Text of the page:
LDS Living Article

The LDS Living article 10 Reasons You Should Be Mormon initially ran with this statement:

We have no paid clergy

Most faiths have a paid bishop or pastor, and that’s their life career. But out of our 14+ million members worldwide, from the prophet to the bishops to the members, NO ONE is paid. It is because of our faith in Christ and in the order which God has used to create His Church that we are all willing to volunteer much of our time to it.

We also follow the commandment of tithing, where 10% of our income goes towards building churches and temples, feeding the poor, and other church organizations. Plus the Church is exactly the same everywhere in the world. As it should be.

This paragraph was eventually added:

A small aside: To help settle some disputes, I feel I should mention that a small stipend for living expenses is served to the prophet and apostles. However, most have retired from successful jobs when they are called. There are also jobs associated with the Church media and such–but these are not callings. What I am getting at is that we don’t have people that go to school to become prophets and apostles and bishops and that becomes their job. They are called by God and volunteer their time to serve.

Online chat with missionaries

The following conversation was reported to the exmormon subreddit April 8, 2017. (Emphasis added)

[Elder1] Hello! How are you?

[Bill] i’m doing well

[Elder1] Glad to hear it! What can we do for you?

[Bill] i was just wondering how your ministers are chosen [newline] because i understand that they don’t go to college to be a bishop or whatever office they hold

[Elder1] Do you mean the young missionaries?

[Bill] the missionaries or the people that live in the area [newline] bishop, right?

[Elder1] Oh, all right. Well those decisions come through much prayer, and revelation. I do not believe attending college is a requirement, but what does is experience, and the desire that person has to help members of the ward, and God’s children in general.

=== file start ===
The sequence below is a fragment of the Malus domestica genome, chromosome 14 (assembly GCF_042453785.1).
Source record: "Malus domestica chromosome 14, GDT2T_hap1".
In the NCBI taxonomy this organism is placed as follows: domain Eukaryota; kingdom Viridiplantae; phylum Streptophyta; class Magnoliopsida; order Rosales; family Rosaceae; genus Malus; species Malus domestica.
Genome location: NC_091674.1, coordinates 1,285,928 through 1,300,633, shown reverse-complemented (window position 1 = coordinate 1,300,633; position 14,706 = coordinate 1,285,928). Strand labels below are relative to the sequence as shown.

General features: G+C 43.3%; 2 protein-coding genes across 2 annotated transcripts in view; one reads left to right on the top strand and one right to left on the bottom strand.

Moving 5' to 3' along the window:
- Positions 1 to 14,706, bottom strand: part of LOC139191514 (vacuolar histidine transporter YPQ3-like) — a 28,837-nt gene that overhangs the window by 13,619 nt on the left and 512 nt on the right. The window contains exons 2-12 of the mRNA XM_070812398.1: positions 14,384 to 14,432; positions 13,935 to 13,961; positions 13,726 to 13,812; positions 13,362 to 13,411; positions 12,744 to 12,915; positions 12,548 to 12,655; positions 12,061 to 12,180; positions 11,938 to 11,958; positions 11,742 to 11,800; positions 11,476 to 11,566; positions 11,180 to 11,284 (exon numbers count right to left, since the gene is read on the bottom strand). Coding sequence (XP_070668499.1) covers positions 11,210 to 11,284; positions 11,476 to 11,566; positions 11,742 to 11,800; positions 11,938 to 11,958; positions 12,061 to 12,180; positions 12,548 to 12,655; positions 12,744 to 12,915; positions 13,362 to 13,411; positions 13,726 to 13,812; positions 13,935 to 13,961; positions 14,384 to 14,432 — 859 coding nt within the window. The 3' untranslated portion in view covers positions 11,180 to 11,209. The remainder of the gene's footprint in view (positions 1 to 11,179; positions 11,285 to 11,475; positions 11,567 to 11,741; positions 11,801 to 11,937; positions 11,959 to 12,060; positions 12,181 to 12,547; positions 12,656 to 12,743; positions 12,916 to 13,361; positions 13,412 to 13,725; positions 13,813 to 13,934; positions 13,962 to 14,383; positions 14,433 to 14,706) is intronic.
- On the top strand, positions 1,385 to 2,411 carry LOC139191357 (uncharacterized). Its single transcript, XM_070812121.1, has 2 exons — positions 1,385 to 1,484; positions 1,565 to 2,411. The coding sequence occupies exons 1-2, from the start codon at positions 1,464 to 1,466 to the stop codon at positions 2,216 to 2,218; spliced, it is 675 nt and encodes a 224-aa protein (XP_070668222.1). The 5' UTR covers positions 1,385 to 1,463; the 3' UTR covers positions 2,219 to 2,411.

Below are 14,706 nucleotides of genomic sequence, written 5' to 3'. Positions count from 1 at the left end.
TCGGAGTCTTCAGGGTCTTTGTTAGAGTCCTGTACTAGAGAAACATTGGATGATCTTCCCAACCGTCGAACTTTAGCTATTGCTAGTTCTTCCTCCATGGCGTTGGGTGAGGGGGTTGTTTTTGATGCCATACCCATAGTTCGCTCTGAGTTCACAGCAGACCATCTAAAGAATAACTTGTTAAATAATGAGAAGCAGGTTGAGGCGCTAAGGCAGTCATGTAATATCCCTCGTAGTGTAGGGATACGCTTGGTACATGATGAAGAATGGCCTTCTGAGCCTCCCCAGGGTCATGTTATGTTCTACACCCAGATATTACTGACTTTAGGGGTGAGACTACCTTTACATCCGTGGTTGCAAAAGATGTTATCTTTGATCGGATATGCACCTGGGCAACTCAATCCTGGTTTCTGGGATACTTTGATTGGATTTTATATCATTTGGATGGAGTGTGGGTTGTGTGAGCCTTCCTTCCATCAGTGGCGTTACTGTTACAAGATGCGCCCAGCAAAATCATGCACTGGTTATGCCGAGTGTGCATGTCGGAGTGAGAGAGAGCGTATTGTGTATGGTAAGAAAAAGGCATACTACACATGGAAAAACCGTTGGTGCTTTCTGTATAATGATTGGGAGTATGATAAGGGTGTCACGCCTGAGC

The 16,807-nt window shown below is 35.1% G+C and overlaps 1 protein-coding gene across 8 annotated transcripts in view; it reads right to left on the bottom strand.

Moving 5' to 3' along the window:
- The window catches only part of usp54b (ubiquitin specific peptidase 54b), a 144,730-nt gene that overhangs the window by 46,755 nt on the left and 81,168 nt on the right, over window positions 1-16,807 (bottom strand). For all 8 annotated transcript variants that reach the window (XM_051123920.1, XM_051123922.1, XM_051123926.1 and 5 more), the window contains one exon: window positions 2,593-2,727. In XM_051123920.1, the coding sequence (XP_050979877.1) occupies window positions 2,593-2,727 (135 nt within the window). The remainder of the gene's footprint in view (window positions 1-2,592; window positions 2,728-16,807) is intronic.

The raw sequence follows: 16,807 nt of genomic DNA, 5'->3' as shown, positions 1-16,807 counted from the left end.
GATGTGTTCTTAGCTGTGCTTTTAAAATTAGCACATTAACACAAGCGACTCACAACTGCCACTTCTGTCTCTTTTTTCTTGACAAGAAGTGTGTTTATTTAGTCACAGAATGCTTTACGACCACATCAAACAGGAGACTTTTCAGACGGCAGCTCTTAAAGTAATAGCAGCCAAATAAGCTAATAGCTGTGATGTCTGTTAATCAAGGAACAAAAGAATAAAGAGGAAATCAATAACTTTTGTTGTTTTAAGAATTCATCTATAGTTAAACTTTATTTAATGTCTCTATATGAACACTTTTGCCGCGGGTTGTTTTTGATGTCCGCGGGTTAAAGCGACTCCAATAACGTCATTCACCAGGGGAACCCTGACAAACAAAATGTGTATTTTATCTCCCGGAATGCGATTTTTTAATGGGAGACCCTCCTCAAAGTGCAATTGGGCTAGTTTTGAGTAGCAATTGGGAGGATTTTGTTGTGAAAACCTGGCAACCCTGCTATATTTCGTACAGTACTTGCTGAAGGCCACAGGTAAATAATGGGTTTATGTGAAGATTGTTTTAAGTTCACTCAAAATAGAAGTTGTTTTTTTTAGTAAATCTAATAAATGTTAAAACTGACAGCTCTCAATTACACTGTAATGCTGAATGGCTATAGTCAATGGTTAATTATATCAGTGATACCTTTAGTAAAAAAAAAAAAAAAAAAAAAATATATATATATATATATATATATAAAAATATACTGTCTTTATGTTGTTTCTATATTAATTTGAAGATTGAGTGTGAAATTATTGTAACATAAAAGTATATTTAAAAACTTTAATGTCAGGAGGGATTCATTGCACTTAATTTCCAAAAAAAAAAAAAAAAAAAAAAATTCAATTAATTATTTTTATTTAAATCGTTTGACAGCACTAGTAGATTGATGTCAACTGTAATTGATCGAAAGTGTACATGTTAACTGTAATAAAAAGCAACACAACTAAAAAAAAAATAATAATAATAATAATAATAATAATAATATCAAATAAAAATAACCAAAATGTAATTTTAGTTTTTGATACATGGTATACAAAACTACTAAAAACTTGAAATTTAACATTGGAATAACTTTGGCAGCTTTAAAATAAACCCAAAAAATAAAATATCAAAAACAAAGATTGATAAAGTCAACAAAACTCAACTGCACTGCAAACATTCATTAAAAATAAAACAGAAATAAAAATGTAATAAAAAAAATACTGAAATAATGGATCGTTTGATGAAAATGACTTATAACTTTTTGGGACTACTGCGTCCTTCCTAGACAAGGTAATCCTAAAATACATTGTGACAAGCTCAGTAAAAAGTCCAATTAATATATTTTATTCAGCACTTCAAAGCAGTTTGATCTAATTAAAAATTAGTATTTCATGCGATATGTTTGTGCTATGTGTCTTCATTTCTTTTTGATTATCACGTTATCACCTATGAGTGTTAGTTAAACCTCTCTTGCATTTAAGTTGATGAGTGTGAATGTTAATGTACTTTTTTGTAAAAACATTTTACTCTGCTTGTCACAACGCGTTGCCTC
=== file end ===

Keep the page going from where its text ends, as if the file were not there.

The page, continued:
And yes, the leader of a church ward is called a bishop.

[Bill] so anybody can be bishop? [newline] do you apply?

[Elder2] Yes and no. [newline] Yes to the first question and no tho [sic] the second.

[Bill] thinking about it from the perspective of the catholic church [newline] where it is basically their job and they don’t have a family

[Elder1] Got it. So most of the time, the bishop does have a family, and has had a good amount of experience being a member of the church prior to that calling. And it is completely volunteer, he is not paid in that.

[Bill] oh wow, so nobody is paid? [newline] are you guys paid?

[Elder2] Nope. Everything is volunteer. We are just trying to follow in the foot steps of Christ by serving others.

[Bill] that’s good, so then is the president paid? [newline] somebody has to do this full time I’m guessing

[Elder2] No one in the church is paid

[Bill] well, i guess that means more money to spend on buildings [newline] and aid

[Elder2] Yea exactly and we do a lot to give back to people in need as well, like those who have suffered from natural disasters and things like that.

[Bill] that’s what churches are supposed to do… to bad some don’t

[Elder1] Yeah. But everyone has the chance to behave and become more like Jesus Christ if they put their mind and heart to it.

Asking sets of missionaries

Reddit user GettingReadyToLive reported conversations with several sets of missionaries about the existence of paid ministry1:

For fun, I asked four different sets about paid ministry. 2 sets emphatically insisted that there was no paid ministry, not even the Q12 or President. I didn’t press them further. Another set (late at night) actually knew that there was some kind of living allowance, and they were pretty up front about it. The last set also claimed that there was no paid ministry, but then I confronted them with the leaked news. They said they asked a supervisor and acknowledged the living allowance, but insisted it was a very small expense reimbursement.

In 2007, Kevin Barney wrote an article Are GAs Paid Salaries or Stipends?. In it he stated:

… many Saints have no idea that full-time GAs are paid; they assume they are like local bishops and serve without payment. This is not the case. When I correct this misimpression, how should I refer to these payments?

The user john f. commented:

In my experience it’s been rare to meet a member of the Church who does not realize that GAs receive a living allowance.

  1. GettingReadyToLive also posted his experience asking two sets of missionaries. I’m assuming that the comment I reference in the document is a superset of this report (i.e., he only asked four sets total).